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Homework Help: Lost physics student problem with vectors

  1. Jan 29, 2013 #1
    1. The problem statement, all variables and given/known data
    These are two problems my professor has given me to do. I'm not very good at physics and could use a little help.

    1. Sir Killalot's foe Dead Metal is due north of Sir Killalot's position and at a distance of 12m. Dead Metal moves 15m at an angle of 30 degress to a new location. How far and in what direction should Sir Killalot move to intercept Dead Metal?

    He gave us the answers, but I'm not sure how to find the solution
    Answer: 23.4m @ 56.3 degrees

    2. A bug has a displace ment along a line which make an angle of 70 degrees to the x axis. (a) How far from the origin must the bug be located so that its displacement from the origin has an x component of 45cm? (b) What is the y component of the bug's displacement?
    Answer: (a) 132cm; (b) 124cm

    My professor doesn't really care to elaborate. I'm just wondering how I would go about solving these two problems? Any help would be much appreciated.

    2. Relevant equations

    3. The attempt at a solution
  2. jcsd
  3. Jan 29, 2013 #2


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    Welcome to PF!

    Hi Wats! Welcome to PF! :wink:

    Draw the triangle, then use geometry (cosine and sine rules) to find the length and/or angle you're looking for.

    (alternatively, use x and y coordinates, if you know what that means)

    Show us what you get. :smile:
  4. Jan 29, 2013 #3
    I worked the both of them. I got number 2. I'm still having a little trouble with number 1. I'm not sure how to get the angle or direction he is going. Also I got 25.2 instead of 23.4. I like using the trig functions, but my professor, for whatever reasons, frowns upon them. He believe in adding and subtracting vectors, but adding and subtracting doesn't make much sense to me. I think the term he used for solving vector addition/subtraction problems was resolution components?
  5. Jan 29, 2013 #4
    This is what my professor prefers- Dxy=Dx+Dy or Dx=Dx1+Dx2 and Dy=Dy1+Dy2
    I don't particularly care for it, but I guess I have to play by his rules.
  6. Jan 29, 2013 #5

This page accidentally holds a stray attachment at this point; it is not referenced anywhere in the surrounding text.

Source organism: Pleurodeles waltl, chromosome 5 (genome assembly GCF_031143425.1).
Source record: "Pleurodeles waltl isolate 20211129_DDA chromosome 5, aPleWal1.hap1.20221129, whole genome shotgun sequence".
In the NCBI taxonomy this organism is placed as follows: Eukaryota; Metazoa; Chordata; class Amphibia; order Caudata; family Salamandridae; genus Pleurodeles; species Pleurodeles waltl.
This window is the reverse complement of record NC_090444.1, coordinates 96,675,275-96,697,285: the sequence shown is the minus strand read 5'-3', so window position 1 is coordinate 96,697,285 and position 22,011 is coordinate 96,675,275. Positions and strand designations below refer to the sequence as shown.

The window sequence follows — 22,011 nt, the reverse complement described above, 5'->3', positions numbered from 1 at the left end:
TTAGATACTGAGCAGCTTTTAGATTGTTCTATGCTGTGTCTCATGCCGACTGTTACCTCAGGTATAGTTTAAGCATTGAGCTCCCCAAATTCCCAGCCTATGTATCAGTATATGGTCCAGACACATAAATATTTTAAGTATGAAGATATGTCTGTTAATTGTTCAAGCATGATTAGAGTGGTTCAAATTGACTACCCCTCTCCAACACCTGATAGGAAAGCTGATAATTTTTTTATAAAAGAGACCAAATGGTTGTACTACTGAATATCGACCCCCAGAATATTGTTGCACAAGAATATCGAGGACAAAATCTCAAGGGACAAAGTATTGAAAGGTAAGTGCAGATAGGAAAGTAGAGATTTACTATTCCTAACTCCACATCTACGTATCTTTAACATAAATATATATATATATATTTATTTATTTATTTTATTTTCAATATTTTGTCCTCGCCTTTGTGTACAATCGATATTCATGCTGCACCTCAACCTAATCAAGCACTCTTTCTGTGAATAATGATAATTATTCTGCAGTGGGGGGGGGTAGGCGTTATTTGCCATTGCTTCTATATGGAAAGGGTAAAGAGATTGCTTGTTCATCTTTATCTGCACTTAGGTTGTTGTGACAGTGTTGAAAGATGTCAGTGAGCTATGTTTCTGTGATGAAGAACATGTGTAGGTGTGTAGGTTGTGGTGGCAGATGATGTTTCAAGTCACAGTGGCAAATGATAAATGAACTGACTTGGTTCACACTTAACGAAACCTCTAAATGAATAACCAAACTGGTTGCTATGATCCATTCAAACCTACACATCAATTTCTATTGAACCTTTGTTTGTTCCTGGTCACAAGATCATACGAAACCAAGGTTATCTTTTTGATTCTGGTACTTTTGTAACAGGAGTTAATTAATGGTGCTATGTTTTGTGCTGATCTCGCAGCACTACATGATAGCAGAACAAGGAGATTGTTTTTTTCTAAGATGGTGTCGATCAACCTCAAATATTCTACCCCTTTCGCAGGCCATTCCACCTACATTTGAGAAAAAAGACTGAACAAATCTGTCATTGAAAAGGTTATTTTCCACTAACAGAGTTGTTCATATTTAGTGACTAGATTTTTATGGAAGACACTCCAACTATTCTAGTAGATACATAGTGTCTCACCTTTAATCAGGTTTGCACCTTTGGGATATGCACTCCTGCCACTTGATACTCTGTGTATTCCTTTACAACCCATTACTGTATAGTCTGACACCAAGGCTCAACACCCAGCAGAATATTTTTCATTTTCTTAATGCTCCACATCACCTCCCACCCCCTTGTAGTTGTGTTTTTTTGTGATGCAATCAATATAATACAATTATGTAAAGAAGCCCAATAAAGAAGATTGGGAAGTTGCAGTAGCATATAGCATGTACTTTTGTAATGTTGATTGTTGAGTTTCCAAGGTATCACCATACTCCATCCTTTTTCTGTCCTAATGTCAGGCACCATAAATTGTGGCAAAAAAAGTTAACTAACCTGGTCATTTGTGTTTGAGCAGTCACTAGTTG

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    Place SK at the origin or your coordinate system. Draw a vector from there to DM's initial position. Call that [itex]\vec P_1[/itex]. What are the components of that vector? Now draw a vector from DM's initial position to his final position using the information given, and call it [itex]\vec P_2[/itex]. What are the components of that vector relative taking [itex]\vec P_1[/itex] as the origin? Now add the two vectors.
  7. Jan 30, 2013 #6


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    Hi Wats! :smile:

    (just got up :zzz:)​
    yes, that's what i call adding components (or adding coordinates)

    it's probably slightly more reliable …

    but not so pretty​
    show us what you did :smile:
  8. Jan 30, 2013 #7


    Sorry for such the large pictures. Tiny tim, could you explain to me how this coordinate process works? That's the part I don't understand about adding/subtracting vectors.
  9. Jan 30, 2013 #8


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    Hi Wats!

    In (x,y) coordinates, the first vector is (0,d1), and the second vector is (d2cosθ,d2sinθ).

    Then just add the coordinates. :wink:
  10. Jan 30, 2013 #9
    Oh ok. I think I'm beginning to understand. I should of drawn another triangle with the unknown vector being the hypotenuse. How would i find alpha though?
  11. Jan 30, 2013 #10


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    Consider a plane with the usual x-y coordinate system. Any point in the plane thus has two coordinates: x and y. A vector in the plane can be treated the same as a point: put its tail at the origin and its head will be at some point that will have x and y coordinates. These are called rectilinear coordinates.

    You can also identify any point (or vector) using polar coordinates, that is, a distance and an angle (conventionally measured counter-clockwise from the x axis), conventionally called r and θ.

    In this problem you are given the length and angle of a vector (the second vector), and you have to convert from polar to rectilinear coordinates in order to easily add the two vectors. The conversion is
    x &= r \cos\theta\\
    y &= r\sin\theta.
    All you have to do is convert the second vector and then add it to the first, then convert back to polar coordinates. That conversion should be obvious from the above equations.
  12. Jan 30, 2013 #11


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    You mean the angle of the third vector?

    If it's (A,B), then tanα = B/A. :wink:
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